Tuesday, 6 May 2008

IIS Security

As much as I hate to say it information technology is a young man’s sport and while admitting to this I also admit that I am no longer as young as I once was, however I am by no means an old man just yet. Still you tend to notice the grandpa Simpson syndrome among the older IT manager and staff as they harp back to how it was in their heyday… these stories often have no relevance to your current predicament and do little other then waste your time if you both to listen to them. These days it must be said that when someone starts to talk about how things where 10 years ago I tend to cut them short by saying “well since the advent of stun guns I’ve not needed to listen to stories about the dark ages” When said with enough menace in the voice they tends to stop talking and they leave me to work in peace.

Now that you understand what the grandpa Simpson syndrome is you’ll undoubtedly notice it around your work place in the coming moments after reading this.

Ok now to get down to today’s lesson, internet information server if you have the need to run IIS and not apache mores the shame because it’s not as stable as apache but anyway here are some basic things you can do to improve the security.

First rule, don’t use the default web site for anything other than admin purposes, there is lots of information freely available on the web about removing virtual directories and other services from it but personally I fine these services useful and so may you, so my recommendation is to change the site to windows authentication and to set access to a web administrators groupand permit access only from trusted IP range so that you can continue to use it safely.

Second rule, remove services that you’re not using such as NNTP, FTP and SMTP as you most likely we’ll not use them on 70% of all sites those that do use them make sure that you lock them down, the URL scanner available from Microsoft as part of the IIS Lockdown tool. With FTP and SMTP services you need to look at how to secure them, with FTP this is most easily done with isolated user.

Note: The MetaBase is designed as a repository for Internet Information Services configuration values. In IIS 6.0, the MetaBase is contained within the following files: MetaBase.xml and MBSchema.xml in the systemroot\System32\Inetsrv folder. The MetaBase.xml file stores IIS configuration information. Additionally Microsoft provides tools such as MetaEdit and adsutil.vbs which can be used to view/edit settings directly

To add isolated users to an FTP site using Active Directory Mode so that users are authenticated against Active Directory set the following properties in the metabase:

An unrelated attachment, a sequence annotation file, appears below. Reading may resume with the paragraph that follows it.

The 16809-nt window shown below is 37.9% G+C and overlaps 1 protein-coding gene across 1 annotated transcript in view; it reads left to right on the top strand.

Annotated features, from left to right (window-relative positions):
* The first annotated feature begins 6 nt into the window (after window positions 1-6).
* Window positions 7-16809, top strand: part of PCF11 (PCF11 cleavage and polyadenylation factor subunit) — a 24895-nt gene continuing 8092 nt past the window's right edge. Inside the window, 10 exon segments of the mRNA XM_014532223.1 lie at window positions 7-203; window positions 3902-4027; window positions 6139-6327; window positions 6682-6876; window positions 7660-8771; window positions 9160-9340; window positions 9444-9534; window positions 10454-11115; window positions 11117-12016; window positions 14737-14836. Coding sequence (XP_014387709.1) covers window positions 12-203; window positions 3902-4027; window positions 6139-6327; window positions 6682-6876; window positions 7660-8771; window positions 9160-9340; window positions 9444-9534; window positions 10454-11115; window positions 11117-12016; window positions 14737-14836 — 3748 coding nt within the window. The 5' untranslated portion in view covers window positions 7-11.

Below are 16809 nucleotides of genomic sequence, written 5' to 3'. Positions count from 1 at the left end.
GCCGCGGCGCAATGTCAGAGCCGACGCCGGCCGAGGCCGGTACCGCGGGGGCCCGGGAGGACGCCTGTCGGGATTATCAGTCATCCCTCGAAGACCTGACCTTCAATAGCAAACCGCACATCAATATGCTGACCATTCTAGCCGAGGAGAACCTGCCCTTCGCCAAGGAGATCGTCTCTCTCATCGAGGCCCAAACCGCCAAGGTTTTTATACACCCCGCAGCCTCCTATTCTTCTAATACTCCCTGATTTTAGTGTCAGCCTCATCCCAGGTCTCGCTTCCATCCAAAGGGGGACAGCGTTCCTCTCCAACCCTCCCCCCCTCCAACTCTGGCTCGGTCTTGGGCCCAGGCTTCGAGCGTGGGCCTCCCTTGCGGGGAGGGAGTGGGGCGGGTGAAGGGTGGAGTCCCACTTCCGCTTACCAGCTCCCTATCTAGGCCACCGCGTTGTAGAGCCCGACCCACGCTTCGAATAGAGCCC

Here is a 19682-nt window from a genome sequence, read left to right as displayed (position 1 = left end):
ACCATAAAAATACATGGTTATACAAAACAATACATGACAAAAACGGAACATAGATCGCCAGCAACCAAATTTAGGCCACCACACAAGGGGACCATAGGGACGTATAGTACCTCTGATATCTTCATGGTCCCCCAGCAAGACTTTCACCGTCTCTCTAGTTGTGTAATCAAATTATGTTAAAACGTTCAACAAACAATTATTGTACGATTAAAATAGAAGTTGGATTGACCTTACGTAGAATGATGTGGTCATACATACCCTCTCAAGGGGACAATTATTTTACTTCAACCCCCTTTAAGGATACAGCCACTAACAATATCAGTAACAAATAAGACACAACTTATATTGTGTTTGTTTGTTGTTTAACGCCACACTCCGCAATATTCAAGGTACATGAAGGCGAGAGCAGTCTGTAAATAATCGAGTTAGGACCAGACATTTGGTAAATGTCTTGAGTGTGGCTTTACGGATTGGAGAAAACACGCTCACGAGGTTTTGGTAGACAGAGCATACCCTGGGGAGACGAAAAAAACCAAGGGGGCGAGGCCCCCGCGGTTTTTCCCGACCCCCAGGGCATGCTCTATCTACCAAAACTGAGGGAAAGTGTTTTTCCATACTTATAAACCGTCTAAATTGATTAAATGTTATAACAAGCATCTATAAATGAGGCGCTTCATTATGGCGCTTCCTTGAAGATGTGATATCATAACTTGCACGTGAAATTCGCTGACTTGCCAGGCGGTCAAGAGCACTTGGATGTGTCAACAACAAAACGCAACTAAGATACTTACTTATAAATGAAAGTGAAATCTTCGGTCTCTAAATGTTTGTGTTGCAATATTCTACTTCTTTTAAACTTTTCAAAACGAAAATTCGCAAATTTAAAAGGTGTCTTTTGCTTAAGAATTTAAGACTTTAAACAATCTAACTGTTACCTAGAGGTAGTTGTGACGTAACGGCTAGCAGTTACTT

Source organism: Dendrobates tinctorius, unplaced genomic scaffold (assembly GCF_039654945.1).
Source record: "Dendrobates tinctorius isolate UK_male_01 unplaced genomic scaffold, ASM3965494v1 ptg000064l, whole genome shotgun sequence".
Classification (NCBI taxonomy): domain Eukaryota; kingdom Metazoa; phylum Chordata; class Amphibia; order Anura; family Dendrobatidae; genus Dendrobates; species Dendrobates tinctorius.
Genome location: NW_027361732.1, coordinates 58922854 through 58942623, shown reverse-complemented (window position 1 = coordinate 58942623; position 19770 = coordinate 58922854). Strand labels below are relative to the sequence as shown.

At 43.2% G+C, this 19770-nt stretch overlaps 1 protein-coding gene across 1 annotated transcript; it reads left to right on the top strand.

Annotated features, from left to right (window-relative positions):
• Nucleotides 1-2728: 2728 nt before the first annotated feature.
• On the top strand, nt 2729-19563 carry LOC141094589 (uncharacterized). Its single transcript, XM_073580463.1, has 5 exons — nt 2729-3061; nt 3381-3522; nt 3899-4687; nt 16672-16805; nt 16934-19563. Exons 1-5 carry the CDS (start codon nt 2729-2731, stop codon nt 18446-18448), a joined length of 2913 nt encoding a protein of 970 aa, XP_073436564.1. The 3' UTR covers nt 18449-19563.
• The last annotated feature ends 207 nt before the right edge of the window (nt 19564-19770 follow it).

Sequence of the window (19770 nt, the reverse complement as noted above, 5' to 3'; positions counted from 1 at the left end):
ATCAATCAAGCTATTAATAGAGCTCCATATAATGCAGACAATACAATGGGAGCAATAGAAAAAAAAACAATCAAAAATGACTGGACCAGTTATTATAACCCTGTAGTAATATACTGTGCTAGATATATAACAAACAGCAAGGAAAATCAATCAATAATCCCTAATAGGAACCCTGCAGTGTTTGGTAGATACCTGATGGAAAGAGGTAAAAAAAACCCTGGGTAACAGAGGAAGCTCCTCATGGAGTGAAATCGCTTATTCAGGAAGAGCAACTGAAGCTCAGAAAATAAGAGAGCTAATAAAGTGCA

1. Set UserIsolationMode to 2

2. Set ADConnectionUserName to the user (Domain\UserName) who has permissions to read Active Directory properties

3. Set the DefaultLogonDomain

4. Set AccessFlags properties, for example: AccessFlags=AccessRead|AccessNoPhysicalDir


This will make your FTP more secure but remember to make sure the account you use does not have Domain Admin rights or you’ll have just left the barn door open for the world to come in.

Ok let’s move on to Securing SMTP this involves requiring users to authenticate to the SMTP server before relaying messages and only permitted computers to relay.

1. In the IIS Manager, right click on the SMTP virtual server and choose Properties

2. Select the Access tab and under Access Control click Authentication.

3. Select the Integrated Windows Authentication checkbox

To add relay restrictions to the SMTP virtual server, perform the following steps.

1. In the IIS Manager on the Access tab, click Relay

2. In the Relay Restrictions box choose Add.

3. To add a single computer, click Single computer, and then type the IP address of the computer to add, and then click OK to add a group of computers that is to say a subnet of computers click group and for domain enter the name of the domain.

Note: TLS can also be used but unless you are looking to use certificates as part of a site or domain wide policy I do not recommend going to the extra trouble of setting it up.

Third rule, I’d like to talk about Weblogs as these are often over looked by people that are new to web site administration, and there are some key points to remember first of all enable extended logging, most people do not do this and find that when something is going wrong or needs investigation they can’t because the events they want where not logged, in the event of anonymous access sites you may want only to log some simple things but on SSL sites you may need to log everything due to the sensitive nature of the information. The last point about weblogs that I’ll mention is thing about retention policy, as you might need to have these logs if you are a legal or financial related business and these log files can be over a gigabyte a day on busy sites so storing those site log files for just one month might equal 32 gigabytes and if you have to store them for 6 month or more you can begin to see how this can become a space issue as most web servers do not have large harddrives. So look at compressing this data as an example these text log file compress by as much as 90% using winzip and other such programs, you can also make a scheduled task to delete or compress these file or you can find some free third party ones on the net, but remember whatever you choose should be standardized in your setup.

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